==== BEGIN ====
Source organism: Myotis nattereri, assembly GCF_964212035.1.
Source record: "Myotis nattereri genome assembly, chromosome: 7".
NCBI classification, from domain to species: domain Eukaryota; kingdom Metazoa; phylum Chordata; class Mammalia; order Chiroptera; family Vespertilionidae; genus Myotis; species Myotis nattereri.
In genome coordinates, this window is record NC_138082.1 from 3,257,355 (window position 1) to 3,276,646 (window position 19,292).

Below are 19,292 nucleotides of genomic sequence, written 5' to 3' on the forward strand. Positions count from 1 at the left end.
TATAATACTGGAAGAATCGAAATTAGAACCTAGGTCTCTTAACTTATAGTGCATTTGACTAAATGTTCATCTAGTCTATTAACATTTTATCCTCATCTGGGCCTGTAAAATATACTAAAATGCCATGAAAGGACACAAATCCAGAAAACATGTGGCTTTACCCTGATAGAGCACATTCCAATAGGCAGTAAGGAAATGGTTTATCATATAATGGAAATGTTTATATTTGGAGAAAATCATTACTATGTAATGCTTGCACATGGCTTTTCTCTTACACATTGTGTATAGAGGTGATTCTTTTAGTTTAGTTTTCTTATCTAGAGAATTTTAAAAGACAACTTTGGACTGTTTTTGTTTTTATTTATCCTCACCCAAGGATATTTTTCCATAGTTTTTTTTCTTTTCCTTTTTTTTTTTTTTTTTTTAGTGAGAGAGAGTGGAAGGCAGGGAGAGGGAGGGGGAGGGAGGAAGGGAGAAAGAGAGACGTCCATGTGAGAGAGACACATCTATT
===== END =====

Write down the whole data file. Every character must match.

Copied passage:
Source organism: Myotis nattereri, assembly GCF_964212035.1.
Source record: "Myotis nattereri genome assembly, chromosome: 7".
NCBI classification, from domain to species: domain Eukaryota; kingdom Metazoa; phylum Chordata; class Mammalia; order Chiroptera; family Vespertilionidae; genus Myotis; species Myotis nattereri.
In genome coordinates, this window is record NC_138082.1 from 3,257,355 (window position 1) to 3,276,646 (window position 19,292).

Below are 19,292 nucleotides of genomic sequence, written 5' to 3' on the forward strand. Positions count from 1 at the left end.
TATAATACTGGAAGAATCGAAATTAGAACCTAGGTCTCTTAACTTATAGTGCATTTGACTAAATGTTCATCTAGTCTATTAACATTTTATCCTCATCTGGGCCTGTAAAATATACTAAAATGCCATGAAAGGACACAAATCCAGAAAACATGTGGCTTTACCCTGATAGAGCACATTCCAATAGGCAGTAAGGAAATGGTTTATCATATAATGGAAATGTTTATATTTGGAGAAAATCATTACTATGTAATGCTTGCACATGGCTTTTCTCTTACACATTGTGTATAGAGGTGATTCTTTTAGTTTAGTTTTCTTATCTAGAGAATTTTAAAAGACAACTTTGGACTGTTTTTGTTTTTATTTATCCTCACCCAAGGATATTTTTCCATAGTTTTTTTTCTTTTCCTTTTTTTTTTTTTTTTTTTAGTGAGAGAGAGTGGAAGGCAGGGAGAGGGAGGGGGAGGGAGGAAGGGAGAAAGAGAGACGTCCATGTGAGAGAGACACATCTATT